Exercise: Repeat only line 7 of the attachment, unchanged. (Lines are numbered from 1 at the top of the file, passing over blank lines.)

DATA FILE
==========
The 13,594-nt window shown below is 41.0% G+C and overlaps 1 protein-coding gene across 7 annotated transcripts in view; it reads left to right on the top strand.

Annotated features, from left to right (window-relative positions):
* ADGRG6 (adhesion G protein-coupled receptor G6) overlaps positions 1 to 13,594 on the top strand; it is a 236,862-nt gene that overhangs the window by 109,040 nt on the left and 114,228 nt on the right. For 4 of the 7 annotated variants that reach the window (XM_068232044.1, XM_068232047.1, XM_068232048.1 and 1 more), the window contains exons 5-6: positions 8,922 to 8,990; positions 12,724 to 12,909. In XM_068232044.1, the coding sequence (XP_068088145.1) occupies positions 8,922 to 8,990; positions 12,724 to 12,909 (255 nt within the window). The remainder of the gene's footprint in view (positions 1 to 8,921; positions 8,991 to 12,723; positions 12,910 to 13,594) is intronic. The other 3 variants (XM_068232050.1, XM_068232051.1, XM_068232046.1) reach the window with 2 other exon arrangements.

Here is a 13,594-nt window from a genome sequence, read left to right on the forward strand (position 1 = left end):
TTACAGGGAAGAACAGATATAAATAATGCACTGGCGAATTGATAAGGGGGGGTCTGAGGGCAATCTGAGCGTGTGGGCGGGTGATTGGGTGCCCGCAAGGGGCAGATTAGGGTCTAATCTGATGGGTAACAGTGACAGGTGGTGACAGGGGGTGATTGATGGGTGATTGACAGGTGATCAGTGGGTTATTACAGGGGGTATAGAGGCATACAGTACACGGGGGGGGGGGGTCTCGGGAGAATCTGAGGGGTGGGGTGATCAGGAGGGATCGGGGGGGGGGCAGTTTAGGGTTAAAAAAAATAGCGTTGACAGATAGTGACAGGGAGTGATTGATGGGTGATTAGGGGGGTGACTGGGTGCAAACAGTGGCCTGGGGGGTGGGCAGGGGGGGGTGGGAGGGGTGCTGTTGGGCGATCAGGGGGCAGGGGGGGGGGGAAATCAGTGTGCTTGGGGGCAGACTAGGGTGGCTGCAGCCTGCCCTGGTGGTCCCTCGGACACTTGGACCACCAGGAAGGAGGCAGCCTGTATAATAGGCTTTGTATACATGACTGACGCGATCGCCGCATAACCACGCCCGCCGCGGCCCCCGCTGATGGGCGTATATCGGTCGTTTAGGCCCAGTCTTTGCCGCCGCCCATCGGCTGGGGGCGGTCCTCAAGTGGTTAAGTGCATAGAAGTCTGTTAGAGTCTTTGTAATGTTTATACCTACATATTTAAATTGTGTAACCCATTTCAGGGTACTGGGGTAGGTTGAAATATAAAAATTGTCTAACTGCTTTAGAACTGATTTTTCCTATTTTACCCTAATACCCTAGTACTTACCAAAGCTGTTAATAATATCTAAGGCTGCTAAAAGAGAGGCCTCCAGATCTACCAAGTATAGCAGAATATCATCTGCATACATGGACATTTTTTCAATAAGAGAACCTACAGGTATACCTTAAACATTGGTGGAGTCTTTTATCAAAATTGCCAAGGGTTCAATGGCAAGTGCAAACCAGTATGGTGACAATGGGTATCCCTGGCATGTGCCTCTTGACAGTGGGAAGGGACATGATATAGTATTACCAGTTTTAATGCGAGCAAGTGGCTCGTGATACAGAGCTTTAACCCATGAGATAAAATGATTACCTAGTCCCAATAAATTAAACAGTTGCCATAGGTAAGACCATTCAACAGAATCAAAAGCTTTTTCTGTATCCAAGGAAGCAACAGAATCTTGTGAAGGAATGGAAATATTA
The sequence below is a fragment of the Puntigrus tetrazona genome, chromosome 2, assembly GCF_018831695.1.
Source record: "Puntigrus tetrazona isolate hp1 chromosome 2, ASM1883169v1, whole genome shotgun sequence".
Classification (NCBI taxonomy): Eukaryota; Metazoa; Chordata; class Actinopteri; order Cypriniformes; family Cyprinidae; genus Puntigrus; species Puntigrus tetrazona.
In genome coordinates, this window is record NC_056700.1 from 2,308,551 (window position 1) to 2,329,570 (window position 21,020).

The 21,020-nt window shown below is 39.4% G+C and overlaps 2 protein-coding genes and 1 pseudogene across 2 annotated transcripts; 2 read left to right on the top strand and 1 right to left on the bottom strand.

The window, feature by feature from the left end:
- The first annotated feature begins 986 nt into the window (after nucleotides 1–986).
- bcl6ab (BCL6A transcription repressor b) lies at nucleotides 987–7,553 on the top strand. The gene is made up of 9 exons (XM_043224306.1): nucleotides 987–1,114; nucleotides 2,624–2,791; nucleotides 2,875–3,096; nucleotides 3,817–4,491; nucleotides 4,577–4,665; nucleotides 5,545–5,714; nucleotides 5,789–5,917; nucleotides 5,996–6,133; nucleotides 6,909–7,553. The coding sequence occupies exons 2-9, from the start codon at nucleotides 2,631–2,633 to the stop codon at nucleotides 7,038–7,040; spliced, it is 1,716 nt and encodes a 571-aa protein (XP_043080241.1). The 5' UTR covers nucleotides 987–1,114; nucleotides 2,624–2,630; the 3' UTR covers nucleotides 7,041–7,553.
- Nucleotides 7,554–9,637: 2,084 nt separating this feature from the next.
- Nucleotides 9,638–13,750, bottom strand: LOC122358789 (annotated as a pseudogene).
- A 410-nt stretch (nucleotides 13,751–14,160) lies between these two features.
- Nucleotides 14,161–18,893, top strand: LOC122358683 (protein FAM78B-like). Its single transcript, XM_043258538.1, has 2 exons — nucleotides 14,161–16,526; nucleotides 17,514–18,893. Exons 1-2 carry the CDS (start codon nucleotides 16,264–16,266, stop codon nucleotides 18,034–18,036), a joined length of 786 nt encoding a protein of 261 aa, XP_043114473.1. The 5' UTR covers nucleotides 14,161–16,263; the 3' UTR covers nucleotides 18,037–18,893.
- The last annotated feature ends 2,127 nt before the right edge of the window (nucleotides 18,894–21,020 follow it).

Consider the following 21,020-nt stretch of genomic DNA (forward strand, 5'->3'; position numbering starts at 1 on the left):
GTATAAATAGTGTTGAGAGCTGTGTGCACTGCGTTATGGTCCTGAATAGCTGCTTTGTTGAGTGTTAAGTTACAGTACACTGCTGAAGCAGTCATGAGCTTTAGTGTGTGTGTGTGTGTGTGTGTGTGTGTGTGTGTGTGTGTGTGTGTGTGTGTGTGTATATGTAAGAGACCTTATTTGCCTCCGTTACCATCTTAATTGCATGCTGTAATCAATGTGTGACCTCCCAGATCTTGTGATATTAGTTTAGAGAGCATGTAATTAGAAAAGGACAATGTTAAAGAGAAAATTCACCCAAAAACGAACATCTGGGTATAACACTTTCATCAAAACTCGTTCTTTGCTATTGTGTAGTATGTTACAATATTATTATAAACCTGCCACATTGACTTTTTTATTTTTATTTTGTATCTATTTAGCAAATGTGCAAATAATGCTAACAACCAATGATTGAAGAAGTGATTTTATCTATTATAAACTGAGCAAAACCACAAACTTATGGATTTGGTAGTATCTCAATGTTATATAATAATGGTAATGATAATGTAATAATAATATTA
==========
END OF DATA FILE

Source record: "Puntigrus tetrazona isolate hp1 chromosome 2, ASM1883169v1, whole genome shotgun sequence".